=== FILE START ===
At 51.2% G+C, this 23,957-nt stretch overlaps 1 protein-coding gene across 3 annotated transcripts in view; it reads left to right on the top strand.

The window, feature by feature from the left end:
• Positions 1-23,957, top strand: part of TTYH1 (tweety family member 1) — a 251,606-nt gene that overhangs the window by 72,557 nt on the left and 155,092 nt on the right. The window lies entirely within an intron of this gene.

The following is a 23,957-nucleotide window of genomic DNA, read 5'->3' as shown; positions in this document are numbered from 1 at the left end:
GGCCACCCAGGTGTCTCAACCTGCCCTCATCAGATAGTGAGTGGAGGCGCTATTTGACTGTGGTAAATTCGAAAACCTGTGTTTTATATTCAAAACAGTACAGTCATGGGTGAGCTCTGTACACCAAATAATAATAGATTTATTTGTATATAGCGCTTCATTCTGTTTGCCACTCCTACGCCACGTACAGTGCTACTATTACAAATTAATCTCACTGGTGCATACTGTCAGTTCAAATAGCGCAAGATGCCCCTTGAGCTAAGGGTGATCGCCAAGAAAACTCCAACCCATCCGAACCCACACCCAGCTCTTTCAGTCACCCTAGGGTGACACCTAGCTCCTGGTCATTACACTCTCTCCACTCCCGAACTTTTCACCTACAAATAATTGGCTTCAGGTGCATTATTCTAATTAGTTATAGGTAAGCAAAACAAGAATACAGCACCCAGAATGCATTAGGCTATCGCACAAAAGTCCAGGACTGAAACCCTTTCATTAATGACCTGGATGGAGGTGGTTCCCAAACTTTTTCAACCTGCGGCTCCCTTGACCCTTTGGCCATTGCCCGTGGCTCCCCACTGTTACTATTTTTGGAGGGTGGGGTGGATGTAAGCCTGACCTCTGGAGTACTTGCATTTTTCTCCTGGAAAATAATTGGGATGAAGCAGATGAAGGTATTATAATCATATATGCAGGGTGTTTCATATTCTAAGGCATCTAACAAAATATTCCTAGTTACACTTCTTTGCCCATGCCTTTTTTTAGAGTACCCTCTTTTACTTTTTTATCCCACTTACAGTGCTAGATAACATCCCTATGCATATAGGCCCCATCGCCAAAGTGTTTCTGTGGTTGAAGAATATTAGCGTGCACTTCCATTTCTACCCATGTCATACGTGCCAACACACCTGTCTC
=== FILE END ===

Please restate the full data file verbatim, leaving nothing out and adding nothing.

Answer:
At 51.2% G+C, this 23,957-nt stretch overlaps 1 protein-coding gene across 3 annotated transcripts in view; it reads left to right on the top strand.

The window, feature by feature from the left end:
• Positions 1-23,957, top strand: part of TTYH1 (tweety family member 1) — a 251,606-nt gene that overhangs the window by 72,557 nt on the left and 155,092 nt on the right. The window lies entirely within an intron of this gene.

The following is a 23,957-nucleotide window of genomic DNA, read 5'->3' as shown; positions in this document are numbered from 1 at the left end:
GGCCACCCAGGTGTCTCAACCTGCCCTCATCAGATAGTGAGTGGAGGCGCTATTTGACTGTGGTAAATTCGAAAACCTGTGTTTTATATTCAAAACAGTACAGTCATGGGTGAGCTCTGTACACCAAATAATAATAGATTTATTTGTATATAGCGCTTCATTCTGTTTGCCACTCCTACGCCACGTACAGTGCTACTATTACAAATTAATCTCACTGGTGCATACTGTCAGTTCAAATAGCGCAAGATGCCCCTTGAGCTAAGGGTGATCGCCAAGAAAACTCCAACCCATCCGAACCCACACCCAGCTCTTTCAGTCACCCTAGGGTGACACCTAGCTCCTGGTCATTACACTCTCTCCACTCCCGAACTTTTCACCTACAAATAATTGGCTTCAGGTGCATTATTCTAATTAGTTATAGGTAAGCAAAACAAGAATACAGCACCCAGAATGCATTAGGCTATCGCACAAAAGTCCAGGACTGAAACCCTTTCATTAATGACCTGGATGGAGGTGGTTCCCAAACTTTTTCAACCTGCGGCTCCCTTGACCCTTTGGCCATTGCCCGTGGCTCCCCACTGTTACTATTTTTGGAGGGTGGGGTGGATGTAAGCCTGACCTCTGGAGTACTTGCATTTTTCTCCTGGAAAATAATTGGGATGAAGCAGATGAAGGTATTATAATCATATATGCAGGGTGTTTCATATTCTAAGGCATCTAACAAAATATTCCTAGTTACACTTCTTTGCCCATGCCTTTTTTTAGAGTACCCTCTTTTACTTTTTTATCCCACTTACAGTGCTAGATAACATCCCTATGCATATAGGCCCCATCGCCAAAGTGTTTCTGTGGTTGAAGAATATTAGCGTGCACTTCCATTTCTACCCATGTCATACGTGCCAACACACCTGTCTC